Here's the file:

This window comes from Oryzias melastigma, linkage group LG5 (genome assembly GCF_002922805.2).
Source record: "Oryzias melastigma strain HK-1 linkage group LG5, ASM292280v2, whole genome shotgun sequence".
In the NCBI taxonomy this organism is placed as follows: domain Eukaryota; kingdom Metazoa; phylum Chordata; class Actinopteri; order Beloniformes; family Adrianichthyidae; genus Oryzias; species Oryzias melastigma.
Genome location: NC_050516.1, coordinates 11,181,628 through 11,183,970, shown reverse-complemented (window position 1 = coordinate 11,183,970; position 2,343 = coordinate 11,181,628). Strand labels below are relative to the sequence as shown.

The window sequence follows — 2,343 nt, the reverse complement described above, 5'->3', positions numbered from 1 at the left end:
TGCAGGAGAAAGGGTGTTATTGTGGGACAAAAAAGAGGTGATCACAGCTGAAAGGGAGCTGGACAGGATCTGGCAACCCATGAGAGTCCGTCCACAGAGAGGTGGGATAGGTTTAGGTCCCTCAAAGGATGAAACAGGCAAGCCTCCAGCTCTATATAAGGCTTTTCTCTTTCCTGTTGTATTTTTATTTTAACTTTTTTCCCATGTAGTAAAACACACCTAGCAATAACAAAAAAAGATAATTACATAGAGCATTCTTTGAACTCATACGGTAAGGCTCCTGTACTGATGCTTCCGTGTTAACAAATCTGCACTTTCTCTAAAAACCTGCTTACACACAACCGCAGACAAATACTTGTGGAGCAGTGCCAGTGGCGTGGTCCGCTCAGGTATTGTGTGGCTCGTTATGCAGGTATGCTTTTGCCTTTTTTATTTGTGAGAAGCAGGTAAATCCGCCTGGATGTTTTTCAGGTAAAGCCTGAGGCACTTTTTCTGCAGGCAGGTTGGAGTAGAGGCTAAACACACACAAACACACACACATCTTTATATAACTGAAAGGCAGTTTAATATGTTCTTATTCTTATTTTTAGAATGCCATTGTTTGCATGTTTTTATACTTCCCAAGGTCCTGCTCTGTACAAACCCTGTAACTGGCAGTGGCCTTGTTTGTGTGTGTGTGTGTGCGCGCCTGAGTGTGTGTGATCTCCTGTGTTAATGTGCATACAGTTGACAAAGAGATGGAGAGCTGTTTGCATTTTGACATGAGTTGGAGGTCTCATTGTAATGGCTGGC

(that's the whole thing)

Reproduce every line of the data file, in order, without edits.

This window comes from Oryzias melastigma, linkage group LG5 (genome assembly GCF_002922805.2).
Source record: "Oryzias melastigma strain HK-1 linkage group LG5, ASM292280v2, whole genome shotgun sequence".
In the NCBI taxonomy this organism is placed as follows: domain Eukaryota; kingdom Metazoa; phylum Chordata; class Actinopteri; order Beloniformes; family Adrianichthyidae; genus Oryzias; species Oryzias melastigma.
Genome location: NC_050516.1, coordinates 11,181,628 through 11,183,970, shown reverse-complemented (window position 1 = coordinate 11,183,970; position 2,343 = coordinate 11,181,628). Strand labels below are relative to the sequence as shown.

The window sequence follows — 2,343 nt, the reverse complement described above, 5'->3', positions numbered from 1 at the left end:
TGCAGGAGAAAGGGTGTTATTGTGGGACAAAAAAGAGGTGATCACAGCTGAAAGGGAGCTGGACAGGATCTGGCAACCCATGAGAGTCCGTCCACAGAGAGGTGGGATAGGTTTAGGTCCCTCAAAGGATGAAACAGGCAAGCCTCCAGCTCTATATAAGGCTTTTCTCTTTCCTGTTGTATTTTTATTTTAACTTTTTTCCCATGTAGTAAAACACACCTAGCAATAACAAAAAAAGATAATTACATAGAGCATTCTTTGAACTCATACGGTAAGGCTCCTGTACTGATGCTTCCGTGTTAACAAATCTGCACTTTCTCTAAAAACCTGCTTACACACAACCGCAGACAAATACTTGTGGAGCAGTGCCAGTGGCGTGGTCCGCTCAGGTATTGTGTGGCTCGTTATGCAGGTATGCTTTTGCCTTTTTTATTTGTGAGAAGCAGGTAAATCCGCCTGGATGTTTTTCAGGTAAAGCCTGAGGCACTTTTTCTGCAGGCAGGTTGGAGTAGAGGCTAAACACACACAAACACACACACATCTTTATATAACTGAAAGGCAGTTTAATATGTTCTTATTCTTATTTTTAGAATGCCATTGTTTGCATGTTTTTATACTTCCCAAGGTCCTGCTCTGTACAAACCCTGTAACTGGCAGTGGCCTTGTTTGTGTGTGTGTGTGTGCGCGCCTGAGTGTGTGTGATCTCCTGTGTTAATGTGCATACAGTTGACAAAGAGATGGAGAGCTGTTTGCATTTTGACATGAGTTGGAGGTCTCATTGTAATGGCTGGC